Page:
x Abu Dhabi, UAEFriday 21 July 2017

‘Deafening silence’ on fatal Doha mall fire

Today is the first anniversary of the Villaggio mall fire in which 13 children and six adults died. Three of the children were triplets and their father, Martin Weekes, is angered by the delay in getting justice.

Martin and Jane Weeks, the parents of the triplets killed in the fire. Families of the dead have made public their dissatisfaction with the pace of the court case. Lee Hoagland / The National
Martin and Jane Weeks, the parents of the triplets killed in the fire. Families of the dead have made public their dissatisfaction with the pace of the court case. Lee Hoagland / The National

For the nine families who lost children when a fire ripped through a nursery in a shopping mall in Qatar, a year has been an agonisingly long time.

For Martin and Jane Weekes, the New Zealand couple whose triplets Lillie, Jackson and Willsher came to symbolise the tragedy in Villaggio Mall in Doha a year ago today, what had been a boisterous house full of love was replaced by one in which Martin says they are “deafened by silence”.

But for the Weekes and the other expatriate families whose children died – from China, Canada, France, South Africa, Spain, Egypt and the United States – a different kind of silence is causing concern.

The outpouring of support and sympathy immediately after the fire was replaced by anger at hearing that the Gympanzee nursery was unlicensed, emergency exits in the mall had been chained shut and sprinkler systems were malfunctioning.

A trial to determine criminal responsibility opened in December, with those facing charges including the owner of Gympanzee, Iman Al Kuwari, mall officials and an employee of the Ministry of Business and Trade.

All those under investigation have denied the charges, with a defence counter request for Nike sportsware, in whose shop the fire started, to be added to the list of those under investigation, along with insurance companies and Doha civil defence.

The judge has also to decide whether to split the case between criminal and civil actions, allowing the question of compensation to be decided in another court. Qatari blood money payments are a standard Dh200,000.

Families of the dead have made public their dissatisfaction with the pace of the court case. It was November 29, more than six months after the fire, before the Gympanzee owners attended court, having missed four previous court appearances at which the families were present.

There have also been disputes about Gympanzee’s status. At a hearing in January, evidence was produced showing it was licensed for six business activities, including a play room, but not as a childcare facility. The parents claim to have documentary evidence proving the owners represented it as a nursery, which would have required different evacuation standards.

One source, speaking on behalf of the families, said they were unhappy at what they saw was a lack of transparency in the proceedings, adding that the official report into the fire has not been made public.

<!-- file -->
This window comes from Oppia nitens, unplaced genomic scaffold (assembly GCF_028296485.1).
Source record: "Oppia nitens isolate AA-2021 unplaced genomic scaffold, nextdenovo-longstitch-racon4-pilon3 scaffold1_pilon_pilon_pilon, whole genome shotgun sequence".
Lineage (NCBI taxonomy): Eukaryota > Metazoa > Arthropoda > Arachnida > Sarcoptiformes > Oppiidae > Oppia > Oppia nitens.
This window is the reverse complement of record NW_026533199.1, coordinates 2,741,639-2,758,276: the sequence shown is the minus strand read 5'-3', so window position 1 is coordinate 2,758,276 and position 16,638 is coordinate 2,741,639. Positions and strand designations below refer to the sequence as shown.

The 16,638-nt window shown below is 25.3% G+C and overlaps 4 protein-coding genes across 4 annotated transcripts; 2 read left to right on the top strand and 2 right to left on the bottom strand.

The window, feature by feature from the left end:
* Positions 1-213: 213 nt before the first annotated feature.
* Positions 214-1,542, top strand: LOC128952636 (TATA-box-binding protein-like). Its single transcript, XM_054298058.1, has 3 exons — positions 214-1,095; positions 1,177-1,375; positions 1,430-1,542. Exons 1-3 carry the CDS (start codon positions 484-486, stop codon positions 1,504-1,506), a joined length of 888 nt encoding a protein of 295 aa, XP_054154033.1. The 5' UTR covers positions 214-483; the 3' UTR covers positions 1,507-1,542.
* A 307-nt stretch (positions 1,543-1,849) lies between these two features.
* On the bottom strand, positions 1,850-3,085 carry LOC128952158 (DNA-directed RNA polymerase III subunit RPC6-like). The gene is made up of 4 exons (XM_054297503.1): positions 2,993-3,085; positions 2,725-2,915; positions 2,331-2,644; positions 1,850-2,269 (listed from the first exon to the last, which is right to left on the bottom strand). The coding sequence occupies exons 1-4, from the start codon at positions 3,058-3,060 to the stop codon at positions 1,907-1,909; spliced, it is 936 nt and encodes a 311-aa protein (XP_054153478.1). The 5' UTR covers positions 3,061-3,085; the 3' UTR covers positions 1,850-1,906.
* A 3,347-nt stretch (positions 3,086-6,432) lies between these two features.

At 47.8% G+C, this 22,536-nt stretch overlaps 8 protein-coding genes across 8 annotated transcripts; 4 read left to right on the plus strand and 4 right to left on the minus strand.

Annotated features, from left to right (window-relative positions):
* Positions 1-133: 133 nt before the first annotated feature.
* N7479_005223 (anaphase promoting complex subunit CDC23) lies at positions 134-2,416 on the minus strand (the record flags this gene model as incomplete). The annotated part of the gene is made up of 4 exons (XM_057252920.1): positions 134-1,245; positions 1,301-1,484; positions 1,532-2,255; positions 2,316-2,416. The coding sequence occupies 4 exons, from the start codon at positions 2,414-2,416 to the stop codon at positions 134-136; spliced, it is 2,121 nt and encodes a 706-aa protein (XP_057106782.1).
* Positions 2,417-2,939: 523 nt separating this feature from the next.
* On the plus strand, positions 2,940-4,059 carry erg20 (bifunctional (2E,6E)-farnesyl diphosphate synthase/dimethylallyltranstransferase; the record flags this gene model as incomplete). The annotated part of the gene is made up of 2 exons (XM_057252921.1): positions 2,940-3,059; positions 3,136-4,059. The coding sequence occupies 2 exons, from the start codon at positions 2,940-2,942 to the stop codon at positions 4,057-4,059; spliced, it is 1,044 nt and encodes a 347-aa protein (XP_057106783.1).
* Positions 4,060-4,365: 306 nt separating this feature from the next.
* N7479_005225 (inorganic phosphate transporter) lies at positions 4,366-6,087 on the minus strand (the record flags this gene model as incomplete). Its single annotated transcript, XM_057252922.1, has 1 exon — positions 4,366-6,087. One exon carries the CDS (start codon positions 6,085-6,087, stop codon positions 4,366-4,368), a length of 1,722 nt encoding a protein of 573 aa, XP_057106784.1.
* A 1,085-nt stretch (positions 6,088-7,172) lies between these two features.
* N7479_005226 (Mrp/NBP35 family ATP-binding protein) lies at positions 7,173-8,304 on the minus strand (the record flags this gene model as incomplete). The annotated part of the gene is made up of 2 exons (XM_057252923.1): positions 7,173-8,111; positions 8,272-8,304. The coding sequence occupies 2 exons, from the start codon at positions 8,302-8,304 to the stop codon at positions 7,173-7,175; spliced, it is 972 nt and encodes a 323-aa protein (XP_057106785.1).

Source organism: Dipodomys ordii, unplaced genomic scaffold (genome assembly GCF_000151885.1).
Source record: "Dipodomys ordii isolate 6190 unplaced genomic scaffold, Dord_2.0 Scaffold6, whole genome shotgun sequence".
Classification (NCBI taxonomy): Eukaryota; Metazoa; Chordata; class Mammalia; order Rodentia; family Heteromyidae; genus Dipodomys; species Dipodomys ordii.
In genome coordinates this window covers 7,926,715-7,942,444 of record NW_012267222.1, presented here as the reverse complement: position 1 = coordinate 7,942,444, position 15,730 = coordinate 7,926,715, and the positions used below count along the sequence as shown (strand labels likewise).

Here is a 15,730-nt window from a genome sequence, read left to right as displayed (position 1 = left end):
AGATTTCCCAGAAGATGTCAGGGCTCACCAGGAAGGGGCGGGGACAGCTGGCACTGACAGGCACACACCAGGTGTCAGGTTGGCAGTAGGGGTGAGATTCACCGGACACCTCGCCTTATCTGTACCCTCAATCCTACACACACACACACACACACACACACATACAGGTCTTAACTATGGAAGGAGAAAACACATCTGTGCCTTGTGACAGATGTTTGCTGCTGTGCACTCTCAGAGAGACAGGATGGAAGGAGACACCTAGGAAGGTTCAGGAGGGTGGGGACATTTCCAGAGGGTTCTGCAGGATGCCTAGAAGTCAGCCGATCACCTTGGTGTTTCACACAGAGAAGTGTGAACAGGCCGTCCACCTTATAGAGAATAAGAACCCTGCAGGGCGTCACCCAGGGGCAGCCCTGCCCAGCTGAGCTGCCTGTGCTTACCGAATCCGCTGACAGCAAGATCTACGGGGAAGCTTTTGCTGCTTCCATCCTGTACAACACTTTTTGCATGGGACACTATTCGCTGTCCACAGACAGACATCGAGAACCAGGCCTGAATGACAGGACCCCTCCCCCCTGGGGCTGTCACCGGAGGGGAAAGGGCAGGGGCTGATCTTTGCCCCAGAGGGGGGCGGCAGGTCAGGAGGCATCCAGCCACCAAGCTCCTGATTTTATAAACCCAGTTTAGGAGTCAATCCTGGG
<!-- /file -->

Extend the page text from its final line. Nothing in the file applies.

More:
The families were upset that the Villaggio Mall was allowed to reopen on September 21, before any information was given about what went wrong that day or what safety improvements had been made to stop it happening again.

In a statement at the time, the families wrote: “We are angered that the Villaggio owners have not even had the courtesy to invite us to grieve for our children in private at the location where they died.

“It is unacceptable that, as of today, the families have had zero communication from the government. We have legitimate questions to be answered.”

Their grief has also been revived by a series of new fire alerts at the Villaggio: in the food court on December 17, in an air conditioning unit at Topshop on April 3 and in a cinema snack machine on April 6.

All prompted full or partial evacuations, although the alarms were attributed to a high-sensitivity smoke detection system installed in the mall after the fatal blaze.

Over the past year, each of the families has adjusted to the new reality in their own way. Birthdays and anniversaries are difficult and the families found support in each other, even after most of them returned to their home countries.

Ahmed Shata, the father of Youssef Shata, went to Mecca in February for what would have been his son’s fourth birthday and prayed “at the holy mosque for him and for all the 19 angels that we lost”.

Martin and Jane Weekes, now back in New Zealand, have been active in pursuing justice for Peanut, Jackie and Winkie – their nicknames for Lillie, Jackson and Willsher, who would have been three in March. They appealed to the New Zealand prime minister, John Key, to intervene at head-of-state level to obtain progress.

In a television interview last October, Martin spoke about being “deafened by silence” since the fire.

“We don’t hear the children laughing, we don’t hear the children playing. And I’m certainly not hearing any answers to any of our questions,” he said.

“And it’s very difficult to find any enjoyment in life. Jane and I miss the chaos and love of being parents.

“These things haunt us. It’s not just that there was a fire. Why weren’t they evacuated? We’ve been told that security told the teachers the fire was out and to stay where they were. How can this happen at 11 o’clock on a weekday in the most populous mall in the country?”

As the Weekes family tries to pick up the pieces, there has been some good news. Jane Weekes is pregnant with twins and is due to give birth in August.

jhenzell@thenational.ae